Critical Review has come out with an issue for which I have been waiting eagerly, because it has a symposium on Murray Edelman, a political scientist. My father knew Edelman and was a big fan of his 1964 book The Symbolic Uses of Politics.

Edelman took my co-blogger’s view that voters are not rational. As Samuel DeCanio (one of the forum’s authors) puts it,

Edelman (1964,5) thus characterizes the private sphere as “the immediate world in which people make and do things that have directly observable consequences.” In this sphere, unlike in the public sphere, “men can check their acts and assumptions against the consequences and correct errors…”

…However, the public realm has no similar meaning to the citizen-observer, nor can the citizen test the important consequences of public policies, as they can in the private realm. Instead of experiencing feedback from political decisions,“for most men most of the time politics is a series of pictures in the mind, placed there by television news, newspapers, magazines, and discussions. The pictures create a moving panorama taking place in a world the mass public never quite touches, yet one its members come to fear or cheer, often with passion and sometimes with action” (Edelman 1964, 5). In politics “there is no such check on fantasies and conceptualizing”

DeCanio goes on to discuss Edelman’s view of the relationship between political elites and masses.

Political elites may be able to capitalize upon the fact that “it is apparently intolerable for men to admit the key role of accident, of ignorance, and of unplanned processes in their affairs”: in that context, “the leader serves a vital function by personifying and reifying the process. . . . Incumbents of high public office therefore become objects of acclaim for the satisfied, scapegoats for the unsatisfied, and symbols of aspirations or of whatever is opposed.”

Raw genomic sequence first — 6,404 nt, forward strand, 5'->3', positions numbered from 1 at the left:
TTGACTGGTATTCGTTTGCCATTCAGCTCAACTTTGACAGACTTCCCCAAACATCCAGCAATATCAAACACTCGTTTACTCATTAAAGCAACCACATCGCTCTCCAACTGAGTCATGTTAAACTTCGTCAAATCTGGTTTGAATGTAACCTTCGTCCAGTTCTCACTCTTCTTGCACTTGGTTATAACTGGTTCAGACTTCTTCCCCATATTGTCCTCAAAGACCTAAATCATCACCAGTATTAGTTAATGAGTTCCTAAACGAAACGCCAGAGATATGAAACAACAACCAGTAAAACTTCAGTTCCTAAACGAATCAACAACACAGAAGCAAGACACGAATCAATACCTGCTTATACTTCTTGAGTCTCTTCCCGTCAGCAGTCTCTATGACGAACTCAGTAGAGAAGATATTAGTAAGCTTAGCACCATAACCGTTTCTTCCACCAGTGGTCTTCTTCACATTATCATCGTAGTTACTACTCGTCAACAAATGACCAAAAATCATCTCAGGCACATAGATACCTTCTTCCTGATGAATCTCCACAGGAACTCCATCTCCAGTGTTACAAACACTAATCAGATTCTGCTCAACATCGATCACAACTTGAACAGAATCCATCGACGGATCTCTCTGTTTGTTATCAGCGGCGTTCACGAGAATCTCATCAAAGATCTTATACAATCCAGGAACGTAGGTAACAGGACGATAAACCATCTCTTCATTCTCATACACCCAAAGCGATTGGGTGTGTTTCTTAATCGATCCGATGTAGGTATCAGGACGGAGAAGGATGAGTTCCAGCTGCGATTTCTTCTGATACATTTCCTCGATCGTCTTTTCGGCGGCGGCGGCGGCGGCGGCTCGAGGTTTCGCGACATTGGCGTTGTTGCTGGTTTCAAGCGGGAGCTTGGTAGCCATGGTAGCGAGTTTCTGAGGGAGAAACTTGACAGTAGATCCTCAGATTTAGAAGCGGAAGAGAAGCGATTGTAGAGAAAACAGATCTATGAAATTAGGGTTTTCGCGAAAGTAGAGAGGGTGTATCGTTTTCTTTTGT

As you can see, my idea of Economic Attribution Errors probably was stolen from Murray Edelman, by way of my father.

Edelman thus maintains that the nature of knowledge in complex modern societies has led to the creation of a new type of leadership, whose power “depends . . . upon the impossibility of demonstrating success or failure. . . . The clue to what is politically effective is to be found not so much in verifiable good or bad effects flowing from political acts as in whether the incumbent can continue indefinitely to convey the impression of knowing what is to be done” (Edelman 1964, 76-77, emph. added). Such leaders, who are judged by their effectiveness at “getting things done” (bills passed, agencies created, appropriations increased) rather than by the effect of those “things” on the problems they are supposed to solve, gain power and popular approval for their visible personal qualities because voters find it so difficult to perceive the consequences, beneficial or deleterious, stemming from the actual decisions leaders make.

Thus, Edelman also anticipated my most recent essay, A Preference for Ignorance.